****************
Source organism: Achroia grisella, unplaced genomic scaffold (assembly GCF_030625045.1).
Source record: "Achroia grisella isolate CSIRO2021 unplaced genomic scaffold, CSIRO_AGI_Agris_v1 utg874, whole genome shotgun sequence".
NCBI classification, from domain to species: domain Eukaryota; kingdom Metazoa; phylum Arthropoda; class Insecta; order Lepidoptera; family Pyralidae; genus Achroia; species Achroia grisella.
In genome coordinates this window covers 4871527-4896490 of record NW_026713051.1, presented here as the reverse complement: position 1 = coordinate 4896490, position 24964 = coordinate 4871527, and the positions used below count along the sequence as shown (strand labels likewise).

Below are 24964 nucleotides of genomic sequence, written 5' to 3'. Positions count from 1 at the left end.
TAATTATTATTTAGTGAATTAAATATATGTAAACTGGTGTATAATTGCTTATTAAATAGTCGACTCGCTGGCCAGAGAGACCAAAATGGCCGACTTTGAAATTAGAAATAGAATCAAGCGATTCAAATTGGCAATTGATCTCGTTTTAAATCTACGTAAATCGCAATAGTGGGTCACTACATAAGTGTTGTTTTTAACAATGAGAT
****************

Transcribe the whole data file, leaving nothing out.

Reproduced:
Source organism: Achroia grisella, unplaced genomic scaffold (assembly GCF_030625045.1).
Source record: "Achroia grisella isolate CSIRO2021 unplaced genomic scaffold, CSIRO_AGI_Agris_v1 utg874, whole genome shotgun sequence".
NCBI classification, from domain to species: domain Eukaryota; kingdom Metazoa; phylum Arthropoda; class Insecta; order Lepidoptera; family Pyralidae; genus Achroia; species Achroia grisella.
In genome coordinates this window covers 4871527-4896490 of record NW_026713051.1, presented here as the reverse complement: position 1 = coordinate 4896490, position 24964 = coordinate 4871527, and the positions used below count along the sequence as shown (strand labels likewise).

Below are 24964 nucleotides of genomic sequence, written 5' to 3'. Positions count from 1 at the left end.
TAATTATTATTTAGTGAATTAAATATATGTAAACTGGTGTATAATTGCTTATTAAATAGTCGACTCGCTGGCCAGAGAGACCAAAATGGCCGACTTTGAAATTAGAAATAGAATCAAGCGATTCAAATTGGCAATTGATCTCGTTTTAAATCTACGTAAATCGCAATAGTGGGTCACTACATAAGTGTTGTTTTTAACAATGAGAT